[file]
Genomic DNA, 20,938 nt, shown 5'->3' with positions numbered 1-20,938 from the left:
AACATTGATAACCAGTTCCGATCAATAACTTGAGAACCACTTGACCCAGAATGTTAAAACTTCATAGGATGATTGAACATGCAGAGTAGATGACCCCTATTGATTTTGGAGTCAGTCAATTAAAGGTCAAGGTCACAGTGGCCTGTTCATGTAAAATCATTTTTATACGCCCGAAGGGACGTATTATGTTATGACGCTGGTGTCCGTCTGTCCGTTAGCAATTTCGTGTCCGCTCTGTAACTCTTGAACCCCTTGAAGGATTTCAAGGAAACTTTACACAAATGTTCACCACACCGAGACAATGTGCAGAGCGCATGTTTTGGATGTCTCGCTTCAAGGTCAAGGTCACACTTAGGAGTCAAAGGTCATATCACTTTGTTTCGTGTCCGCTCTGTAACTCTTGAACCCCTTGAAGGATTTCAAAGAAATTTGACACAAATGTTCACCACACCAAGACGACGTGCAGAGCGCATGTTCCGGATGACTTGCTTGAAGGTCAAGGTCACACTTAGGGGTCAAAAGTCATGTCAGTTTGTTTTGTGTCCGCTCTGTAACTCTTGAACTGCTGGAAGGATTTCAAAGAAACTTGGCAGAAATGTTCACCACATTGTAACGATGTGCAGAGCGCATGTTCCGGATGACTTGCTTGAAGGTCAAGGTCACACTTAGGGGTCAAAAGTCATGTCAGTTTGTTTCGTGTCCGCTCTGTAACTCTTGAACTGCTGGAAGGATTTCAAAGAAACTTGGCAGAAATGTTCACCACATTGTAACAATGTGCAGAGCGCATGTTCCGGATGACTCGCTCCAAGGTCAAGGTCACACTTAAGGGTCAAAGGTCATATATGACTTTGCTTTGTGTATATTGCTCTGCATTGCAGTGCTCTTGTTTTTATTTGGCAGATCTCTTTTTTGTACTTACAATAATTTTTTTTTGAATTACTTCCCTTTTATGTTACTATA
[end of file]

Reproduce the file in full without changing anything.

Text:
Genomic DNA, 20,938 nt, shown 5'->3' with positions numbered 1-20,938 from the left:
AACATTGATAACCAGTTCCGATCAATAACTTGAGAACCACTTGACCCAGAATGTTAAAACTTCATAGGATGATTGAACATGCAGAGTAGATGACCCCTATTGATTTTGGAGTCAGTCAATTAAAGGTCAAGGTCACAGTGGCCTGTTCATGTAAAATCATTTTTATACGCCCGAAGGGACGTATTATGTTATGACGCTGGTGTCCGTCTGTCCGTTAGCAATTTCGTGTCCGCTCTGTAACTCTTGAACCCCTTGAAGGATTTCAAGGAAACTTTACACAAATGTTCACCACACCGAGACAATGTGCAGAGCGCATGTTTTGGATGTCTCGCTTCAAGGTCAAGGTCACACTTAGGAGTCAAAGGTCATATCACTTTGTTTCGTGTCCGCTCTGTAACTCTTGAACCCCTTGAAGGATTTCAAAGAAATTTGACACAAATGTTCACCACACCAAGACGACGTGCAGAGCGCATGTTCCGGATGACTTGCTTGAAGGTCAAGGTCACACTTAGGGGTCAAAAGTCATGTCAGTTTGTTTTGTGTCCGCTCTGTAACTCTTGAACTGCTGGAAGGATTTCAAAGAAACTTGGCAGAAATGTTCACCACATTGTAACGATGTGCAGAGCGCATGTTCCGGATGACTTGCTTGAAGGTCAAGGTCACACTTAGGGGTCAAAAGTCATGTCAGTTTGTTTCGTGTCCGCTCTGTAACTCTTGAACTGCTGGAAGGATTTCAAAGAAACTTGGCAGAAATGTTCACCACATTGTAACAATGTGCAGAGCGCATGTTCCGGATGACTCGCTCCAAGGTCAAGGTCACACTTAAGGGTCAAAGGTCATATATGACTTTGCTTTGTGTATATTGCTCTGCATTGCAGTGCTCTTGTTTTTATTTGGCAGATCTCTTTTTTGTACTTACAATAATTTTTTTTTGAATTACTTCCCTTTTATGTTACTATA